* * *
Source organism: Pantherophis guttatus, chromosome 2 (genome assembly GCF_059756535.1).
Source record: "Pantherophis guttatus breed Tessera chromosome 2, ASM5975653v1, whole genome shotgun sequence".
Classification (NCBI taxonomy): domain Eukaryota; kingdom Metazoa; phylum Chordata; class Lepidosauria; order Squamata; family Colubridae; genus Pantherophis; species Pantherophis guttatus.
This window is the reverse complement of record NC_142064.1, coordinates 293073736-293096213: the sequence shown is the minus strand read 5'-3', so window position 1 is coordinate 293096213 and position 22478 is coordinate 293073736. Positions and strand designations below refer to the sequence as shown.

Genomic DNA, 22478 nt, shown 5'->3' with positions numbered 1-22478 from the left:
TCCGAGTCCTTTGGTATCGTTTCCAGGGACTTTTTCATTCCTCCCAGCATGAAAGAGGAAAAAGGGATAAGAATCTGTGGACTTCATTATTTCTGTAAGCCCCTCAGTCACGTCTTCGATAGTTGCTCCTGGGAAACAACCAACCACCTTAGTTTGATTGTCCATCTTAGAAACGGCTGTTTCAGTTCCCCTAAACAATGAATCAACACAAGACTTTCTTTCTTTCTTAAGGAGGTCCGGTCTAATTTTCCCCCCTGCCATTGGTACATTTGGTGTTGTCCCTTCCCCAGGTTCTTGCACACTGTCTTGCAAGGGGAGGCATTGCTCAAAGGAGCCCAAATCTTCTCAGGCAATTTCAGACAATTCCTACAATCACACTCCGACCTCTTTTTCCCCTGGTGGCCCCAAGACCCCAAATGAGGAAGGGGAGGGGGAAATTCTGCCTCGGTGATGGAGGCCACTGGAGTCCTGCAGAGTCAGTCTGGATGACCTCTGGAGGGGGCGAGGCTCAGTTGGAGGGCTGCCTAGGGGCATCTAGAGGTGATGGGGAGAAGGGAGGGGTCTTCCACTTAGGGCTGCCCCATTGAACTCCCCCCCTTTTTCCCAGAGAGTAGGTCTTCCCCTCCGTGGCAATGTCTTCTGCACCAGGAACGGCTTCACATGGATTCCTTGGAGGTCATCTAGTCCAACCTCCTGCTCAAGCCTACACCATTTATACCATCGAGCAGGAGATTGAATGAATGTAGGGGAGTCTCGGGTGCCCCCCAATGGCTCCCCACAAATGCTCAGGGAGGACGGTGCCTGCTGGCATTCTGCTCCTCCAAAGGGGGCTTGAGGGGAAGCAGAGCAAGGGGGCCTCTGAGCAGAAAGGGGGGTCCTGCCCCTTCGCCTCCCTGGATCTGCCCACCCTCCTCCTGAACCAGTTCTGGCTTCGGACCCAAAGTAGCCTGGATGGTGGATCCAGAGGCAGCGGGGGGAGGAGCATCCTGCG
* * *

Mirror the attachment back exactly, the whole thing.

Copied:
Source organism: Pantherophis guttatus, chromosome 2 (genome assembly GCF_059756535.1).
Source record: "Pantherophis guttatus breed Tessera chromosome 2, ASM5975653v1, whole genome shotgun sequence".
Classification (NCBI taxonomy): domain Eukaryota; kingdom Metazoa; phylum Chordata; class Lepidosauria; order Squamata; family Colubridae; genus Pantherophis; species Pantherophis guttatus.
This window is the reverse complement of record NC_142064.1, coordinates 293073736-293096213: the sequence shown is the minus strand read 5'-3', so window position 1 is coordinate 293096213 and position 22478 is coordinate 293073736. Positions and strand designations below refer to the sequence as shown.

Genomic DNA, 22478 nt, shown 5'->3' with positions numbered 1-22478 from the left:
TCCGAGTCCTTTGGTATCGTTTCCAGGGACTTTTTCATTCCTCCCAGCATGAAAGAGGAAAAAGGGATAAGAATCTGTGGACTTCATTATTTCTGTAAGCCCCTCAGTCACGTCTTCGATAGTTGCTCCTGGGAAACAACCAACCACCTTAGTTTGATTGTCCATCTTAGAAACGGCTGTTTCAGTTCCCCTAAACAATGAATCAACACAAGACTTTCTTTCTTTCTTAAGGAGGTCCGGTCTAATTTTCCCCCCTGCCATTGGTACATTTGGTGTTGTCCCTTCCCCAGGTTCTTGCACACTGTCTTGCAAGGGGAGGCATTGCTCAAAGGAGCCCAAATCTTCTCAGGCAATTTCAGACAATTCCTACAATCACACTCCGACCTCTTTTTCCCCTGGTGGCCCCAAGACCCCAAATGAGGAAGGGGAGGGGGAAATTCTGCCTCGGTGATGGAGGCCACTGGAGTCCTGCAGAGTCAGTCTGGATGACCTCTGGAGGGGGCGAGGCTCAGTTGGAGGGCTGCCTAGGGGCATCTAGAGGTGATGGGGAGAAGGGAGGGGTCTTCCACTTAGGGCTGCCCCATTGAACTCCCCCCCTTTTTCCCAGAGAGTAGGTCTTCCCCTCCGTGGCAATGTCTTCTGCACCAGGAACGGCTTCACATGGATTCCTTGGAGGTCATCTAGTCCAACCTCCTGCTCAAGCCTACACCATTTATACCATCGAGCAGGAGATTGAATGAATGTAGGGGAGTCTCGGGTGCCCCCCAATGGCTCCCCACAAATGCTCAGGGAGGACGGTGCCTGCTGGCATTCTGCTCCTCCAAAGGGGGCTTGAGGGGAAGCAGAGCAAGGGGGCCTCTGAGCAGAAAGGGGGGTCCTGCCCCTTCGCCTCCCTGGATCTGCCCACCCTCCTCCTGAACCAGTTCTGGCTTCGGACCCAAAGTAGCCTGGATGGTGGATCCAGAGGCAGCGGGGGGAGGAGCATCCTGCG